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It’s Full of Stars!, by Lisa Allen

Updated: Jan 5, 2022

One of my favorite sensory experiences is the sight of sunlight sparkling on dewdrops. I was in paradise the day after our recent storm.

I got down low to the ground to look closer at the newborn shoots of grass holding minuscule orbs reflecting beams of rainbow light no different than diamonds. A powerful message, an adult kneeling in the grass by herself. A soft whisper, “Whoa! Amazing!”

It has to be real. Never a strategy.

Sarah came to me and asked what I was doing.

“Look!” I said, “See the tiny flashing rainbows of light?”

It took longer than I expected for Sarah to see what was crystal clear in my line of sight…

…and then she did. We both gasped at the diamonds strewn lavishly through the grass!

The flavor would be different if a teacher were using this as a strategy to engage students. This is not teaching. This is life. And children are with me.

I noticed that if I moved my head slightly from side to side, moving the source of my gaze, the diamonds would twinkle like stars in the sky. (This, too, is art, a different sort of painting, moving the "paintbrush" of awareness from side to side.) Sarah tried it, too, moving her head back and forth. Nothing happened for her. (At times like this I cherish the practice of accepting wherever they are, all the various forms of “no,” the only way I can know I’m hearing from them what’s real.)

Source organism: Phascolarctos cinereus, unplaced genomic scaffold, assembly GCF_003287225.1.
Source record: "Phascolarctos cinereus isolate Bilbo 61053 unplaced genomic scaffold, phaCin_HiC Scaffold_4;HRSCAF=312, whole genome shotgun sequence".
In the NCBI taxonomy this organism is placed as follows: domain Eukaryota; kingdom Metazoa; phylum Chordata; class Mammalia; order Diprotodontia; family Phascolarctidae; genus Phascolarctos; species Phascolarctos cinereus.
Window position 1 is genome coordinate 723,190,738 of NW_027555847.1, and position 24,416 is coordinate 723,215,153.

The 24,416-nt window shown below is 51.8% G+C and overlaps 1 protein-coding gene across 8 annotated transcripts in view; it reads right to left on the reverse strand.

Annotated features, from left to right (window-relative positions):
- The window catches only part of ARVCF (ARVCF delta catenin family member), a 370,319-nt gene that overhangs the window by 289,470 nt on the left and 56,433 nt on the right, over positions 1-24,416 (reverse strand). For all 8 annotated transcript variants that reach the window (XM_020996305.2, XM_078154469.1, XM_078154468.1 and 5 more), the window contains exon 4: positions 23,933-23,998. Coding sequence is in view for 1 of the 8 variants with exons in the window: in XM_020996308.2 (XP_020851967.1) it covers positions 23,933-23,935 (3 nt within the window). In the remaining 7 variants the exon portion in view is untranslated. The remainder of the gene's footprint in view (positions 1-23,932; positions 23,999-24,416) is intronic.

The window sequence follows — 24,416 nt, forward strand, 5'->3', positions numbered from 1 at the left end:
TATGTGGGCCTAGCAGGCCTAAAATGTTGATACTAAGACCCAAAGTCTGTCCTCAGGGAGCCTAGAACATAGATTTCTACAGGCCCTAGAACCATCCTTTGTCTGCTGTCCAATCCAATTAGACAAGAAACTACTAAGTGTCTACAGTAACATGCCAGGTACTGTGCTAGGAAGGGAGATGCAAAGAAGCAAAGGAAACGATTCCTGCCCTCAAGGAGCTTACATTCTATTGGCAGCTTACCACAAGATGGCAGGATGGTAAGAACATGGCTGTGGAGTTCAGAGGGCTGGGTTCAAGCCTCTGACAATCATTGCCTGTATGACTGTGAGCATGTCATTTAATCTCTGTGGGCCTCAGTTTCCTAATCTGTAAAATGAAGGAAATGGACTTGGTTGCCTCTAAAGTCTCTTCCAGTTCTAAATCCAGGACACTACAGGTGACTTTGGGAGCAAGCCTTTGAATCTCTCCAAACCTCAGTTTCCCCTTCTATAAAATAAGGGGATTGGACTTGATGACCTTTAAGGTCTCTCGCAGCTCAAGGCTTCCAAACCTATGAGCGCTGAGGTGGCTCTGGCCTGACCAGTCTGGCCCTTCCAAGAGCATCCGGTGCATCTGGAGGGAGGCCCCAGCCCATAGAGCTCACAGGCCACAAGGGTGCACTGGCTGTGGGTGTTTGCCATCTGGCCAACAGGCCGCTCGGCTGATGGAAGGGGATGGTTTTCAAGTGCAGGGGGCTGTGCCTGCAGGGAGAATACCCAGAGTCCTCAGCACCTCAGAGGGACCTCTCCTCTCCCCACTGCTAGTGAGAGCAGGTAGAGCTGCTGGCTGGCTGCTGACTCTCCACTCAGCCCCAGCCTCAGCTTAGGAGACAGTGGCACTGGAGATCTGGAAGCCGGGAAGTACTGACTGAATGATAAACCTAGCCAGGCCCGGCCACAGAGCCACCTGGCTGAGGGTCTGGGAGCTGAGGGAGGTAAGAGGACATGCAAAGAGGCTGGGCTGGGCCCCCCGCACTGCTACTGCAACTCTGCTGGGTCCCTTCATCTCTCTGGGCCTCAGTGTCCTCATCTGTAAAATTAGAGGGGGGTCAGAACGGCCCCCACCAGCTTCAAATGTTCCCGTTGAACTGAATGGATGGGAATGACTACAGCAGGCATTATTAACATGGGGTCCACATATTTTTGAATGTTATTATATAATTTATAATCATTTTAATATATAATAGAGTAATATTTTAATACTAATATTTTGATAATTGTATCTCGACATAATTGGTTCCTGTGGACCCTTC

“When you move your head from side to side do you see them twinkle?”

“No, I don’t.”

I kept on moving my head ever so slightly, immersed in my miniature lightshow.

Andy approached. “What are you doing?”

We told him. He saw it, too, flashing rainbows, no different than diamonds. Sarah told Andy you could see them twinkle if you move your head from side to side, her exaggerated movements not quite delivering the result for her. I invited them to move only ever so slightly. Andy saw and enjoyed it right then. And …

“I see it, I see it!” Sarah said, excitedly.

“You see them twinkle?” I asked,

“Yes! They’re twinkling, LIKE STARS!” she exclaimed.

Sarah asked what would happen if she touched it. “I don’t know. You can try it.”

“It makes them disappear.”

“Oh, hey,” I realized, “This is from our morning song! ‘The morning fresh as dew.’ This is dew, like in our song!”

This is the curriculum. Nature delivering it in her own time, never rushed. In attentive hands it unfolds with a coherent intelligence when our own inner window is open.

How can one teach aw and wonder, the holy grail of a full human life? Watch the arising curriculum in our midst. A song occurs to a musician. It becomes a subtle, brief, dependable, delight at the beginning of the day, new vocabulary peppered in, “fresh as dew.” We simply sing. No explanation. Vocabulary lesson 2 waits a full two months to appear when a picture shows up in the middle of a story book, a splendid artist’s rendition of dew drops on a spider’s web.

“See? This is the word in our first song of the day! Dew!”

Three days later, rainbow diamonds dance on newborn grass after the rain. The definition appears in vivid experience.

This is A Wilder Harmony.

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